Latest Public Sector News

20.12.18

Business leaders back Houchen’s airport deal as Tees Valley mayor announces name change

Mayor Ben Houchen has announced that he will change the Durham Tees Valley Airport’s name back to its pre-2004 title as part of a major buyout which has now attracted the backing of business leaders in the region, despite continuing political opposition.

Around 40 Teesside business leaders have signed a letter to the Labour council leaders who will be required to vote on the deal in January next year.

Earlier this month, Houchen agreed a £40m deal with the airport owner, Peel, to bring the asset back into public ownership but has faced fierce criticism from the five councils that make up the combined authority.

The proposal has been described as a “vanity project,” and Redcar and Cleveland Council leader has Sue Jeffrey criticised Houchen’s lack of experience. “You don’t need to be an economic expert to see the risk here,” she said.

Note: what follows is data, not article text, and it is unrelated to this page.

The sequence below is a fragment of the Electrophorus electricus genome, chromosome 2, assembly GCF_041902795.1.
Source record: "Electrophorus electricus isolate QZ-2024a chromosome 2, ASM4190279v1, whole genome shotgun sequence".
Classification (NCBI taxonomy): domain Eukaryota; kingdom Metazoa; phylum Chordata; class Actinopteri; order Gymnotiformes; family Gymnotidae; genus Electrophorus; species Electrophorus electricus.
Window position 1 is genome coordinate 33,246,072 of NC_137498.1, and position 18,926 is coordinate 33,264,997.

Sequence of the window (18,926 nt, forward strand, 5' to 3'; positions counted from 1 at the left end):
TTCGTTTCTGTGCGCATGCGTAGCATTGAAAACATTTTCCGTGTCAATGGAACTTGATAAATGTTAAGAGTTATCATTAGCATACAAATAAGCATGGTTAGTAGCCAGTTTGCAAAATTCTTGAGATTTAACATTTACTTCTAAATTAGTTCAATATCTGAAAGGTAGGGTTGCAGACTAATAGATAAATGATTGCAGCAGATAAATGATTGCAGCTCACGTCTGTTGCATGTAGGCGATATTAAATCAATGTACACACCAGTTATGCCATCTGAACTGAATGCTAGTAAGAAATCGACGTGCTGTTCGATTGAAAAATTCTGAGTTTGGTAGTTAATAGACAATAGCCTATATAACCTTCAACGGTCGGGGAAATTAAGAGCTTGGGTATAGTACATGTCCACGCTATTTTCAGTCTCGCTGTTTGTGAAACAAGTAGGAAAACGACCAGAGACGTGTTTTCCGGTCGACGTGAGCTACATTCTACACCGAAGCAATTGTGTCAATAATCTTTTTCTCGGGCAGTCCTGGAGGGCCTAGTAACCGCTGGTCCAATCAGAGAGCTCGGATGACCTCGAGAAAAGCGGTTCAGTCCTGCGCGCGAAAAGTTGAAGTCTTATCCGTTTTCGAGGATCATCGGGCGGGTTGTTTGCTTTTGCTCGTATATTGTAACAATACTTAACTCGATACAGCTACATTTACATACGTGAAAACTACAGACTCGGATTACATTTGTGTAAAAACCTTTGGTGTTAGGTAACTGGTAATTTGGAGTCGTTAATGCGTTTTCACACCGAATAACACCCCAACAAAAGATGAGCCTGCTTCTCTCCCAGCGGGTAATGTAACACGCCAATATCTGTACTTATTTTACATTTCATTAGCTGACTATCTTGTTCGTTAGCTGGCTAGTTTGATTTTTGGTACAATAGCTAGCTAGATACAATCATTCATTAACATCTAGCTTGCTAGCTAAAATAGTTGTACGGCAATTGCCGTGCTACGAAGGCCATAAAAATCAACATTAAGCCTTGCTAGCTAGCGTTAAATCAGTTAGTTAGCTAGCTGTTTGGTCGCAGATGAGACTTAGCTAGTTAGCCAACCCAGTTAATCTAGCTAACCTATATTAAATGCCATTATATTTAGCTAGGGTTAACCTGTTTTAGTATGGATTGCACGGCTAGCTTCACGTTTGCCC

“Spending perhaps £40m on an airport that was sold for half a million and loses around £2m a year is the sort of business deal that should set alarm bells ringing.”

Now the heads of 40 companies have said they want to change their mind, writing: “We understand the reasons, both political and pragmatic, why you may oppose the deal Mr Houchen has reached with Peel for the return of Durham Tees Valley Airport to public ownership.

“As business people, we know a good deal when we see it and we hope to persuade you of the value in this one.”

Jeffrey responded to the letter saying council leaders had always wanted a “viable, functioning airport” but stressed that “basic fundamentals” about the plan had been made clear.

Houchen today announced that the Durham Tees Valley Airport would revert to its previous name of Teesside International Airport if he is successful in his bid. More than 14,000 people have voted in Houchen’s online poll, with 93% backing the pre-2004 name.

He said last week that “if the people get to own this airport, it's only fair they decide what it should be called.”

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